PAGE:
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Northeast Sale from Southwest

From Southwest (tel. 800/435-9792; www.southwest.com), save on travel to/from destinations in the Northeast. This sale is valid for travel on Tuesdays and Wednesdays, through Dec. 13.

Fares require a 10-day advance purchase. All tickets must be booked by 11:59pm PT, Sept. 19. Avoid blackout dates Nov. 17-28.

Round-trip fares include:

Southwest Sale for Fall Travel

Another sale from Southwest (tel. 800/435-9792; www.southwest.com), this one for fall travel with one-way fares starting at $59.

Sale fares are valid for travel on Tuesdays, Wednesdays, and Saturdays, through Dec. 14.

Avoid blackout dates Nov. 17-28.

Tickets require a 10-day advance purchase. All bookings must be made by 11:59pm PT, Sept. 22. Round-trip fares include:

AirTran's Go-Somewhere-Your-Office-Isn't Sale

AirTran's (tel. 800/AIR-TRAN; www.airtran.com) Go-Somewhere-Your-Office-Isn't Sale is valid for travel on Tuesdays, Wednesdays, and Saturdays from Sept. 23 to Dec. 14. Lowest days for international, including Puerto Rico, are Mondays and Tuesdays. Fares require a 10-day advance purchase. Avoid blackout dates Nov. 17-28.

Tickets must be booked by 11:59pm ET, Sept. 22.

Round-trip fares include:

Mexico Sale from Alaska Airlines

Save on flights to Mexico with the current sale from Alaska Airlines (tel. 800/426-0333; www.alaskaair.com). Travel is valid 7 days a week, from Sept. 9 through Nov. 7.

Flights may not operate daily between some routes. Seats are limited and may not be available on all flights or all days.

No advance purchase required. All tickets must be booked by Sept. 20.

Round-trip fares include:

From the Mailbag: More Layover, Less Stress

Q: I've heard a lot in the last few days about backups being caused by heightened security measures at airports and the lack of consistency and transparency about what rules are applied where. I'm booked on a two-leg international flight with the stopover in San Francisco. I'm not worried about the security lines for my outbound flight, because I can get there in plenty of time, but on my return flight when I will change planes in San Francisco, I'll have to collect my luggage, go through customs, and then recheck my bags and go through security again to continue on to my final destination. The layover is about 2½ hours, which I assume would be long enough if there are no problems, but I'm worried I'm going to get held up somewhere and miss my flight. In that case, whose responsibility is it? Will the airline (United) rebook me for a later flight? Should I assume the worst ahead of time and try to change to a flight with a longer layover now?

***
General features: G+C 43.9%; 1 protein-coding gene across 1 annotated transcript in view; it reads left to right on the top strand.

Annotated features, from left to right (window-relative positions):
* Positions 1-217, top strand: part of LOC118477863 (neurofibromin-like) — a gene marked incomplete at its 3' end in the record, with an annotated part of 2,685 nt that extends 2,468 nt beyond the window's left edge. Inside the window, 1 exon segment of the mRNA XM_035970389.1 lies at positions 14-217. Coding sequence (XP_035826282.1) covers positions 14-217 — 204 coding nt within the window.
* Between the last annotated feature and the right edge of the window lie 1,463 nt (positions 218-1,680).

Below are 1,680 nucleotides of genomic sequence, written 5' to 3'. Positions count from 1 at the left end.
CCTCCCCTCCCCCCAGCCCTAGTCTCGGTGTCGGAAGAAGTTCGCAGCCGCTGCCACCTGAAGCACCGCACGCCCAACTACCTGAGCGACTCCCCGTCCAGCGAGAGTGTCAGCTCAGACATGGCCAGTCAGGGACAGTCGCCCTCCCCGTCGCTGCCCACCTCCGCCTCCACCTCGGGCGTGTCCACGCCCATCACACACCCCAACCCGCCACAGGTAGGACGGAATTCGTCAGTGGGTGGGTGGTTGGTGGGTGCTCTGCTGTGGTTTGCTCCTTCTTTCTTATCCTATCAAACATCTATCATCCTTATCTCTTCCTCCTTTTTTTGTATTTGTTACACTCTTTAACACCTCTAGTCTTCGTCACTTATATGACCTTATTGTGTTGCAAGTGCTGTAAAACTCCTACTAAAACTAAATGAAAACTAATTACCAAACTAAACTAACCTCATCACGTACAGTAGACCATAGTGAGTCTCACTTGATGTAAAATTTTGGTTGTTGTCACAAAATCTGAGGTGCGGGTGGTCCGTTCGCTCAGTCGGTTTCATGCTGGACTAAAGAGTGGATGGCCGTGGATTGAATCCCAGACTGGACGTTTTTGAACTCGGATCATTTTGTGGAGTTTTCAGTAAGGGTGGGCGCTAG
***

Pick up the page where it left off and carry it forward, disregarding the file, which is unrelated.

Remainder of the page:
A: Read on.

George Hobica is a syndicated travel journalist and blogger whose website, www.airfarewatchdog.com, tracks unadvertised airfare wars and fare sales, including the most helpful and always updated Top 50 Airfares.

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